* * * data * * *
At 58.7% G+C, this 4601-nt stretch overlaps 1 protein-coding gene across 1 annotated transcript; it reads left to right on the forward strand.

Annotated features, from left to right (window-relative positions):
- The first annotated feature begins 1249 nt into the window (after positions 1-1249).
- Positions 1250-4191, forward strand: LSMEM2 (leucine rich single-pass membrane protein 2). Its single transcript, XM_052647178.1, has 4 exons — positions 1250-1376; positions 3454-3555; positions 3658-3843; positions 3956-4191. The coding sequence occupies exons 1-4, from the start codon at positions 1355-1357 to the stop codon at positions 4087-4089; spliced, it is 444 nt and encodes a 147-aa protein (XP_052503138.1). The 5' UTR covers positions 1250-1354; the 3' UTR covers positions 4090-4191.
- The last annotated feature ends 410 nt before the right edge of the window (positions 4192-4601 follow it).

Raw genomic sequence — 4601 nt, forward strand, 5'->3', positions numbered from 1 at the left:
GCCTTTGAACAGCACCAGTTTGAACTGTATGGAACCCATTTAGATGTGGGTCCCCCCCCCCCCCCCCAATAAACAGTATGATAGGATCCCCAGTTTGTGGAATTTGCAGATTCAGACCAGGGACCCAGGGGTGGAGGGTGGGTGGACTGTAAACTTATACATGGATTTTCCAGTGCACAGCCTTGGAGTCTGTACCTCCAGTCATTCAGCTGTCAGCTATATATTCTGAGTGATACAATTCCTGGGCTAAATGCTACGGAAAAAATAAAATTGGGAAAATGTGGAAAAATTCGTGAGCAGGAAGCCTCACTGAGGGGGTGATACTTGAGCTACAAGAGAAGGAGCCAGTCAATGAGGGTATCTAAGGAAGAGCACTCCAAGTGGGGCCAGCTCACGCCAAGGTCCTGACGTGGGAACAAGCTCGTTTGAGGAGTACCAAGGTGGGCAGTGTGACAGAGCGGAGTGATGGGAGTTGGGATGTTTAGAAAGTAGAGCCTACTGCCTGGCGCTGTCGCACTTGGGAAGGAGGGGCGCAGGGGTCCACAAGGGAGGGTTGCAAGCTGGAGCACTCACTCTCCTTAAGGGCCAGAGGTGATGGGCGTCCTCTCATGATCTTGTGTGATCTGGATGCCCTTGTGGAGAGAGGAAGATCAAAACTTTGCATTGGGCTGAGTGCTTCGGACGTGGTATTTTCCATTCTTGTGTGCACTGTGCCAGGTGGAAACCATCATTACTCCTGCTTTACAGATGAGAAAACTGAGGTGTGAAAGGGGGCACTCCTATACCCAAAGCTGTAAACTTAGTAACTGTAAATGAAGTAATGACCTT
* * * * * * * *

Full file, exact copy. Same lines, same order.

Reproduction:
At 58.7% G+C, this 4601-nt stretch overlaps 1 protein-coding gene across 1 annotated transcript; it reads left to right on the forward strand.

Annotated features, from left to right (window-relative positions):
- The first annotated feature begins 1249 nt into the window (after positions 1-1249).
- Positions 1250-4191, forward strand: LSMEM2 (leucine rich single-pass membrane protein 2). Its single transcript, XM_052647178.1, has 4 exons — positions 1250-1376; positions 3454-3555; positions 3658-3843; positions 3956-4191. The coding sequence occupies exons 1-4, from the start codon at positions 1355-1357 to the stop codon at positions 4087-4089; spliced, it is 444 nt and encodes a 147-aa protein (XP_052503138.1). The 5' UTR covers positions 1250-1354; the 3' UTR covers positions 4090-4191.
- The last annotated feature ends 410 nt before the right edge of the window (positions 4192-4601 follow it).

Raw genomic sequence — 4601 nt, forward strand, 5'->3', positions numbered from 1 at the left:
GCCTTTGAACAGCACCAGTTTGAACTGTATGGAACCCATTTAGATGTGGGTCCCCCCCCCCCCCCCCAATAAACAGTATGATAGGATCCCCAGTTTGTGGAATTTGCAGATTCAGACCAGGGACCCAGGGGTGGAGGGTGGGTGGACTGTAAACTTATACATGGATTTTCCAGTGCACAGCCTTGGAGTCTGTACCTCCAGTCATTCAGCTGTCAGCTATATATTCTGAGTGATACAATTCCTGGGCTAAATGCTACGGAAAAAATAAAATTGGGAAAATGTGGAAAAATTCGTGAGCAGGAAGCCTCACTGAGGGGGTGATACTTGAGCTACAAGAGAAGGAGCCAGTCAATGAGGGTATCTAAGGAAGAGCACTCCAAGTGGGGCCAGCTCACGCCAAGGTCCTGACGTGGGAACAAGCTCGTTTGAGGAGTACCAAGGTGGGCAGTGTGACAGAGCGGAGTGATGGGAGTTGGGATGTTTAGAAAGTAGAGCCTACTGCCTGGCGCTGTCGCACTTGGGAAGGAGGGGCGCAGGGGTCCACAAGGGAGGGTTGCAAGCTGGAGCACTCACTCTCCTTAAGGGCCAGAGGTGATGGGCGTCCTCTCATGATCTTGTGTGATCTGGATGCCCTTGTGGAGAGAGGAAGATCAAAACTTTGCATTGGGCTGAGTGCTTCGGACGTGGTATTTTCCATTCTTGTGTGCACTGTGCCAGGTGGAAACCATCATTACTCCTGCTTTACAGATGAGAAAACTGAGGTGTGAAAGGGGGCACTCCTATACCCAAAGCTGTAAACTTAGTAACTGTAAATGAAGTAATGACCTT